The project queries the database using JDBC and contains a presentation (something like a read-only spreadsheet) showing the positions built with the contracts in the database (average prices, results). The project contains also time charts showing the spot prices and the closing prices of two products.
The projects uses the function templates:
query to query the database
sumby to build the positions by product
lookup and at to connect the contracts with their products hours.
I think it is good demonstration of the features of Matrex.
Since I have the need to find the most possible amount of bugs in Matrex to come to version 1.0, which is supposed to be stable, I tried FindBugs (http://findbugs.sourceforge.net/) with success.
FindBugs finds possible bugs in your code. Or better, as th FindBugs site says: "FindBugs looks for bugs in Java programs. It is based on the concept of bug patterns. A bug pattern is a code idiom that is often an error."
FindBugs can be used as a standalone application or as an Eclipse plugin. Since Matrex is an Eclipse project I tried both the installations. The Eclipse plugin is easier for me to use, because I don't need to configure anything, just install it and use it on my project. That's how it looks:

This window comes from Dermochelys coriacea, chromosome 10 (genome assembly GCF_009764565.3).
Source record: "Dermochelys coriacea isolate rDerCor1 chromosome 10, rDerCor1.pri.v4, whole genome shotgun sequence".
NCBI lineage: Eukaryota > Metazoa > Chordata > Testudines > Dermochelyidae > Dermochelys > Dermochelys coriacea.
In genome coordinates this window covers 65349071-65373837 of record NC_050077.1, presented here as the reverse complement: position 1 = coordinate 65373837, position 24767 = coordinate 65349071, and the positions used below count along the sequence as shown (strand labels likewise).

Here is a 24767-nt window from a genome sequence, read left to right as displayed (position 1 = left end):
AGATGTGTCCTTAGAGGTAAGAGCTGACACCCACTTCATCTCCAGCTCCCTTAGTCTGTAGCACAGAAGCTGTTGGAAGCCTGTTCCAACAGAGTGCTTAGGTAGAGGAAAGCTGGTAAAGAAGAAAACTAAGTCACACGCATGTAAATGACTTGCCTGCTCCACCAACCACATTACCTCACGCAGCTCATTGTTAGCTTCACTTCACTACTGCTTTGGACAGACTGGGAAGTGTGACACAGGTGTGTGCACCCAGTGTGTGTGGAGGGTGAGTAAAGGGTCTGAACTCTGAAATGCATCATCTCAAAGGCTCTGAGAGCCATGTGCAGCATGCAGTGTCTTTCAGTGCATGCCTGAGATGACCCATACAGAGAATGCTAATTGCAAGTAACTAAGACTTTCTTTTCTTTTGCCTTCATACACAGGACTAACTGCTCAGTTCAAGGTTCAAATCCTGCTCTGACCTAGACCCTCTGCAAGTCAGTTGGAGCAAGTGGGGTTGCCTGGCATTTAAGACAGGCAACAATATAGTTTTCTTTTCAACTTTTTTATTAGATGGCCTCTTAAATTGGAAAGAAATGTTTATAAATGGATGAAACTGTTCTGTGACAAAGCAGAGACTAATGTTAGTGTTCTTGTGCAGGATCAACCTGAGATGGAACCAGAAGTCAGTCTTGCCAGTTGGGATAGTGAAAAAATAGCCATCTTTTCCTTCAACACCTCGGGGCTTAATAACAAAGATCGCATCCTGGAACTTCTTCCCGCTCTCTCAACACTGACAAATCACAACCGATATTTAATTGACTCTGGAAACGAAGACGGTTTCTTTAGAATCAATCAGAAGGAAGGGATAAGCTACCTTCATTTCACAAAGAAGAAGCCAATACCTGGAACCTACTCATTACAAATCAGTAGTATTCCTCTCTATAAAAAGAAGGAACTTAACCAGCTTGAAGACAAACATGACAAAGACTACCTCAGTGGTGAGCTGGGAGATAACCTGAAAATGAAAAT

You can see that the potential bugs are listed in the Problems view on the bottom; Clicking on a bug line, you get a good explanation of the problem in the Bug Details view on the left.
FindBugs does not pretend to be infallible. The idea is to find areas in your code that can potentially produce problems. So it can happen that some of the potential bugs FindBugs found in your project are false positives, i.e. not bugs. When you can see that one of the bugs of FindBugs is, in all cases, a false positive, you can remove it from the list of bugs FindBugs checks, changing the configuration:
As I told, my experience of FindBugs in my project Matrex is positive. I have to tell that the current version of Matrex is beta, but it was tested several times, so I would not expect to find too many errors. Findbugs found around 200 possible bugs, which is a considerable number, but not too high to check them one by one. These are the bugs it found: